Christmas in Haiti
Needless to say, there's no snow! Yet you will hear: "I’m dreaming of a white Christmas" playing in city supermarkets. Outside you will see huge round Santa’s perched on the corners of some buildings looking out of place, replacing the Haitian version of Papa Noël who has long white hair and beard and a long gown.
Still, the crèche is at the centre of the season and unites us all in all nations around the birth of our Savior.
One custom peculiar to Haiti is to have weddings on Christmas Day. Yes, weddings. It seems that, since Christmas is a time for visitors, especially family from "lot bo dlo" (across the water) and also a great feast, why not have it all happen at once!
In addition, New Year’s Day is close at hand and that day is really the big day. Haiti celebrates Independence Day on Jan. 1 so it is a national holiday of the greatest importance, commemorating the hard -won Revolution in 1802. It is also the Day of the Ancestors. So Christmas seems to build up to New Year's Day when everything explodes in celebration, including fireworks and lots of noise.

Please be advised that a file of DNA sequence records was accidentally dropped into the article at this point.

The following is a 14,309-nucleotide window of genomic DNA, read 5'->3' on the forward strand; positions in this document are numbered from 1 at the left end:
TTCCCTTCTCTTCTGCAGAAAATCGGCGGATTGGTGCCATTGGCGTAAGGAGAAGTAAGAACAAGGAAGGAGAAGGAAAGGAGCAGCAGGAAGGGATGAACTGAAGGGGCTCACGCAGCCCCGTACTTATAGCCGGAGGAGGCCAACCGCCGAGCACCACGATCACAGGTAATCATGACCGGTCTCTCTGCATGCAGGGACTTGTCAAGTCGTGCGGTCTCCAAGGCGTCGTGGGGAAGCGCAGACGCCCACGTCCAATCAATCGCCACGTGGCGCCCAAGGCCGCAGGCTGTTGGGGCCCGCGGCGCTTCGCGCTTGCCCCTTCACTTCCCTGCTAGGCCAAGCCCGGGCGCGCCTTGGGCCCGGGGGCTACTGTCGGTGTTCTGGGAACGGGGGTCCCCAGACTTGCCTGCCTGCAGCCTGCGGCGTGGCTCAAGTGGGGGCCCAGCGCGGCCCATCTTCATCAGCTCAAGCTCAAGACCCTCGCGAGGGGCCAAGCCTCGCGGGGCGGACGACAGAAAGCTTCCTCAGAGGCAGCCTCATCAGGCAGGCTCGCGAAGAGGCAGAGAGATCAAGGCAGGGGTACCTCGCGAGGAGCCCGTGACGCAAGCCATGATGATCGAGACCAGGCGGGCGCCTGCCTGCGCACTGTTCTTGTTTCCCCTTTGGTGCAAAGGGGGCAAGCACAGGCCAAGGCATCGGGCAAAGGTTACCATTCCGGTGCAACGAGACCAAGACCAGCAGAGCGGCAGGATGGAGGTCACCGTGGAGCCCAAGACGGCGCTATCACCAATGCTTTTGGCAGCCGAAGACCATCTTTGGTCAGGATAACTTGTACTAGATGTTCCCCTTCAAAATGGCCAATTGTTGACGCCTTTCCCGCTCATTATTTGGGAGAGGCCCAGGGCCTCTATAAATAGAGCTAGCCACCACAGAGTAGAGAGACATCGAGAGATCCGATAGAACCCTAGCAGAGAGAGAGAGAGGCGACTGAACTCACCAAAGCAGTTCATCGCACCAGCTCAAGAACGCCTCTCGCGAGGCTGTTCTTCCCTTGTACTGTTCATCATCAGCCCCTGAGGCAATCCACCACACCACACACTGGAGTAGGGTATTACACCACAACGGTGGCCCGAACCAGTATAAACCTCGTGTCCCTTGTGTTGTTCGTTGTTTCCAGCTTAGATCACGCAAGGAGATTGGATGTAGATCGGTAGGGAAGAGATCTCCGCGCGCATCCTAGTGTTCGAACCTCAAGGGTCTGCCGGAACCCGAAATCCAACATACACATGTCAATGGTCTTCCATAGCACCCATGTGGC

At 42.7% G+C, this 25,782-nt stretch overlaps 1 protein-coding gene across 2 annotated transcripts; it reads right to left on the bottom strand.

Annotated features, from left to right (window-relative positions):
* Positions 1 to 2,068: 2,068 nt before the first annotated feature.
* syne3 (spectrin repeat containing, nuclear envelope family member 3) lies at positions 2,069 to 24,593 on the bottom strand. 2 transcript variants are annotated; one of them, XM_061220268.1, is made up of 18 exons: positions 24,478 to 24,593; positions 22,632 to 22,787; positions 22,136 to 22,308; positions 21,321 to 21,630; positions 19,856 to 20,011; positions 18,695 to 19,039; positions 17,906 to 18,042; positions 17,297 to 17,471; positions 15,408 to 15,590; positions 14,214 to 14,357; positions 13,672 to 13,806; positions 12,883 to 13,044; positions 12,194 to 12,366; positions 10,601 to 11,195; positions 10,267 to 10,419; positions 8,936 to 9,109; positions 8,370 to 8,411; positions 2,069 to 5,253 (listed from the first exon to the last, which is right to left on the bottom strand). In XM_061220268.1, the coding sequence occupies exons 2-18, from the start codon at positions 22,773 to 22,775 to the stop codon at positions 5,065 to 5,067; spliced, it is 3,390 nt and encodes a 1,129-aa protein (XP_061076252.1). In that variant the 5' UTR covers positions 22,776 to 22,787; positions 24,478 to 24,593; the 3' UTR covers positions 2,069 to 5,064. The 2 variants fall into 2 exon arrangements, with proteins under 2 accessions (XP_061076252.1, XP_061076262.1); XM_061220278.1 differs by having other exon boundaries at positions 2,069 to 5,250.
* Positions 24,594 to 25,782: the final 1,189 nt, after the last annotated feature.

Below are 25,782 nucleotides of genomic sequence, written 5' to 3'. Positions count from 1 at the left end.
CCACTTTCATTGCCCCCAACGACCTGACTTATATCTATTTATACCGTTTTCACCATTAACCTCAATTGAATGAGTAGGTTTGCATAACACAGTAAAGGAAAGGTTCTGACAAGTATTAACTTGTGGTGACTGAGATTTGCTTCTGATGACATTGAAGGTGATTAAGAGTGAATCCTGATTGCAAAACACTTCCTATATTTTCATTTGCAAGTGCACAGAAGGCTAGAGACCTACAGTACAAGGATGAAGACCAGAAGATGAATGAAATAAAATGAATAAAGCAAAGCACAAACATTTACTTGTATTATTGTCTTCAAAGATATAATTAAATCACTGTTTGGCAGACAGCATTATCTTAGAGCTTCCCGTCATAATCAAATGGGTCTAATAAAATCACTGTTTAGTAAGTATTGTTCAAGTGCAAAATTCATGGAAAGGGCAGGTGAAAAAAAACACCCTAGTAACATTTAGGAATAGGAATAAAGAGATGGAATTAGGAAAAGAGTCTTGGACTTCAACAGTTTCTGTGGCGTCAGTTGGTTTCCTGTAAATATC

A feature of that day is soup joumeau (or joumo). It simmers all night in preparation for breakfast and it is eaten all during the day in quantity. The basic ingredient is a large gourd like a cross between a pumpkin and a squash. Meat pieces are added and vegetables of all sorts, making a delicious and healthful rich yellow soup. Apparently this soup was eaten by the white, wealthy slave owners so it was and is an important symbol of victory. The first meal I was served on entry to Haiti on Jan. 25, l989, was soup joumeau. I am proud to say that a few years later I introduced it at Hospice St. Joseph where it had never been made. I went without a full night's sleep to rise early and work with Masillon, a young Haitian man who lived with us there and was already up and stirring the soup. He instructed me what was to be added next according to cooking time.
Children are included in the celebrations for Christmas and New Year's in Haiti, but there isn't the "cult" of children and gift-giving that we have in the Canadian and American Christmas. There is more of the celebration of the whole family and all the generations. We Anglophones in Haiti, especially here in Port-au-Prince, have also developed a custom of our own: while Haitian families are getting together, we gather and relax and enjoy Christmas Day as we share Eucharist and our "collective'" Christmas food and drink and companionship.
By Mary Alban Bouchard CSJ in Haiti
Photo by Pat Boucher CSJ